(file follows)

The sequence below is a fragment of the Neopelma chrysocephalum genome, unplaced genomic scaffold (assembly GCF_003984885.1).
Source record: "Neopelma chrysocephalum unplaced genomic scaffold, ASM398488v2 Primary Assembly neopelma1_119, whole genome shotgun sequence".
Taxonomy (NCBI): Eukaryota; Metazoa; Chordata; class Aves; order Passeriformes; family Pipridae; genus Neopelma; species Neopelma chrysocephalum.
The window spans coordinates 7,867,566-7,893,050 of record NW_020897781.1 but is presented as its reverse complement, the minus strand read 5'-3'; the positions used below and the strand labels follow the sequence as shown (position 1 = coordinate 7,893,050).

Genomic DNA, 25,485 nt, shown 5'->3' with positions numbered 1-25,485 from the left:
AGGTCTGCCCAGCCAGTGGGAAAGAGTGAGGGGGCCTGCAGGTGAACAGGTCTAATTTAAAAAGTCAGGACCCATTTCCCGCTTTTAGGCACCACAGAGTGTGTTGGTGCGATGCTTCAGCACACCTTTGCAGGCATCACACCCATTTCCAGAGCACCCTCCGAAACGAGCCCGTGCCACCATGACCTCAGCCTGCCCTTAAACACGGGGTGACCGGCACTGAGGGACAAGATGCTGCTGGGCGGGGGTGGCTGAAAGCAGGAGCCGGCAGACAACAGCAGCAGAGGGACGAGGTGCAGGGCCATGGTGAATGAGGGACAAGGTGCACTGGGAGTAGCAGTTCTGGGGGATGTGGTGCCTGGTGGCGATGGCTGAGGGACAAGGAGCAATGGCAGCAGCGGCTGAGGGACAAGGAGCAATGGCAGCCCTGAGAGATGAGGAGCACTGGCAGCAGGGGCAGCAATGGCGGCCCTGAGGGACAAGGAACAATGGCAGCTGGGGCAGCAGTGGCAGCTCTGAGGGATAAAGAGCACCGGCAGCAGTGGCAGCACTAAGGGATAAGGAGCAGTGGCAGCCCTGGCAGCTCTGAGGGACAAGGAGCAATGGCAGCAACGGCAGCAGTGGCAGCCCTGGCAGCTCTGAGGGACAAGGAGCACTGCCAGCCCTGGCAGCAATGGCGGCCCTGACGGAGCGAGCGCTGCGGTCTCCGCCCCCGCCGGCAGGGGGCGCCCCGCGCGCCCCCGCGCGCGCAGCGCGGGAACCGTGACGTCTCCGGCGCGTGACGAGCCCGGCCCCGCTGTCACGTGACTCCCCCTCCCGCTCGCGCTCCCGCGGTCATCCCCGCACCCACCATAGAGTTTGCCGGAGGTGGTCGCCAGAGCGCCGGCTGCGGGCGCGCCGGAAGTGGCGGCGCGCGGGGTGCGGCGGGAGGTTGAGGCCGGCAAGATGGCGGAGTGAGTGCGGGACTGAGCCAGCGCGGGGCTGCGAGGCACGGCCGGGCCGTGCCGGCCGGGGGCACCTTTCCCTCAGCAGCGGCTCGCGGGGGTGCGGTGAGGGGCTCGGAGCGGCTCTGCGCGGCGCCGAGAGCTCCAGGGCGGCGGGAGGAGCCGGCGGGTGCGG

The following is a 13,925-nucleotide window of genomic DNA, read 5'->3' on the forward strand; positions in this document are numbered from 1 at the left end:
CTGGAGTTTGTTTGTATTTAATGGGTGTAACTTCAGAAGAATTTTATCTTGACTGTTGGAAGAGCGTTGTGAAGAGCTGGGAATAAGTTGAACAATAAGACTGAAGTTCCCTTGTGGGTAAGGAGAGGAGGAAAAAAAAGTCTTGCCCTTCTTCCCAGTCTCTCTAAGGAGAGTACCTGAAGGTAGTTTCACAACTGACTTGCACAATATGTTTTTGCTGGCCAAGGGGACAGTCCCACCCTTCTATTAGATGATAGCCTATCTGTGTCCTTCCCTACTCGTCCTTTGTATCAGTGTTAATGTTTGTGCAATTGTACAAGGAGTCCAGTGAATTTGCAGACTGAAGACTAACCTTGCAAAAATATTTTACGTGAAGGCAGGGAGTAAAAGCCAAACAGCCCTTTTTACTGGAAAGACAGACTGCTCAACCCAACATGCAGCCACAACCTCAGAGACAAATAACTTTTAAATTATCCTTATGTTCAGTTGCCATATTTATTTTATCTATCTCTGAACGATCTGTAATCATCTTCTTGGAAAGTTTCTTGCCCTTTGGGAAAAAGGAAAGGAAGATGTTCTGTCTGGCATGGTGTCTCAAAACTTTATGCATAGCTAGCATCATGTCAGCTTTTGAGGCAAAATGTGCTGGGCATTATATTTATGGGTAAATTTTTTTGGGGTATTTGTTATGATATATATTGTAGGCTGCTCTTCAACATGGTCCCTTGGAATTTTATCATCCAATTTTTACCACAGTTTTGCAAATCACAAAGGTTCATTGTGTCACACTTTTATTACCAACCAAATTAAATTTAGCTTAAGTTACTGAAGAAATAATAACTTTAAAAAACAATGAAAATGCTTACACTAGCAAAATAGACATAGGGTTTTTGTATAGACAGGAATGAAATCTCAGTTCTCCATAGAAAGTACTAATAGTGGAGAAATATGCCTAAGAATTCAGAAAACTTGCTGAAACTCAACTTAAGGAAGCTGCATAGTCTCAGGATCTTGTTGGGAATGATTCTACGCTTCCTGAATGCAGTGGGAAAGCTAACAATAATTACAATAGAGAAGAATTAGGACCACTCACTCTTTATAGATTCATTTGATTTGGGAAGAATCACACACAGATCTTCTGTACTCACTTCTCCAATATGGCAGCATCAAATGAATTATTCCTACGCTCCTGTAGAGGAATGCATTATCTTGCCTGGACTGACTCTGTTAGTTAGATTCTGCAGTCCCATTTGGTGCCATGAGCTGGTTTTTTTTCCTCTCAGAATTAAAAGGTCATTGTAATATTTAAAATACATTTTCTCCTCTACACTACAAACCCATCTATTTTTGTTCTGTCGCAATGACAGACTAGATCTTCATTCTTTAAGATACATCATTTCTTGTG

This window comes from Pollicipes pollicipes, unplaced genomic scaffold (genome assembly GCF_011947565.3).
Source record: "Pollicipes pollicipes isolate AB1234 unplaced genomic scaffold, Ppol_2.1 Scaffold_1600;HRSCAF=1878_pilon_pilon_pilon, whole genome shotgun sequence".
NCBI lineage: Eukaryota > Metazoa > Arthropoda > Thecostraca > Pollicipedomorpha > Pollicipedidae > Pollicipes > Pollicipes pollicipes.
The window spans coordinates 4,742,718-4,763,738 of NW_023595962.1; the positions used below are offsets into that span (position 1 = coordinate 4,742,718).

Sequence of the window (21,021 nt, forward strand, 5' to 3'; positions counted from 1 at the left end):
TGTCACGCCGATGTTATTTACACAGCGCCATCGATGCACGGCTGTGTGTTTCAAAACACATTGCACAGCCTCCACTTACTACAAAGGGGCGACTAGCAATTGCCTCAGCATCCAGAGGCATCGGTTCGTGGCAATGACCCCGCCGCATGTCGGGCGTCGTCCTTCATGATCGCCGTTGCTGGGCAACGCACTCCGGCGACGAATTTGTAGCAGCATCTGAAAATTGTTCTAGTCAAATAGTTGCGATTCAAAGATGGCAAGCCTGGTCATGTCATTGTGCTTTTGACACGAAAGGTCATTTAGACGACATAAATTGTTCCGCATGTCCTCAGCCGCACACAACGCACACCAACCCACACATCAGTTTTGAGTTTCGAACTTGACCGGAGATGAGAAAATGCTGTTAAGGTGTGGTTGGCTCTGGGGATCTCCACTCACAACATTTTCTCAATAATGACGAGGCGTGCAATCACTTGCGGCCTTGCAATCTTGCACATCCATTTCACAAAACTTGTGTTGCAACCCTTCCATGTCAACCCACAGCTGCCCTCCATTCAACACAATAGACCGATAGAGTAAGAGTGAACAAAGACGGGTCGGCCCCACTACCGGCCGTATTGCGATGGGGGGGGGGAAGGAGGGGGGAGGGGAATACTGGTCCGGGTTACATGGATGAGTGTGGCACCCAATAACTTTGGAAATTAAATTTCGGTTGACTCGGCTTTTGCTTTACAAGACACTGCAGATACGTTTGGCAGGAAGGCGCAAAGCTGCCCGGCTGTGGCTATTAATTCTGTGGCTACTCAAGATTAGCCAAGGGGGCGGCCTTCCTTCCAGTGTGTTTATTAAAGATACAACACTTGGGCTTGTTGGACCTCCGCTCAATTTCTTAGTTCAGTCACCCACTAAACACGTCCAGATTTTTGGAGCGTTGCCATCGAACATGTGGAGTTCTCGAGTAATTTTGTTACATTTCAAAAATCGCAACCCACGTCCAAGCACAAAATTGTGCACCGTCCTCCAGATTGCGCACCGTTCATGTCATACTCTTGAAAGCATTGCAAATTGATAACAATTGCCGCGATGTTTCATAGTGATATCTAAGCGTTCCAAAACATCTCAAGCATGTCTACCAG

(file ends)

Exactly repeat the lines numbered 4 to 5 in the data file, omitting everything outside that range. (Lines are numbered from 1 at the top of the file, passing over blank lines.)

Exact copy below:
The window spans coordinates 7,867,566-7,893,050 of record NW_020897781.1 but is presented as its reverse complement, the minus strand read 5'-3'; the positions used below and the strand labels follow the sequence as shown (position 1 = coordinate 7,893,050).

Genomic DNA, 25,485 nt, shown 5'->3' with positions numbered 1-25,485 from the left: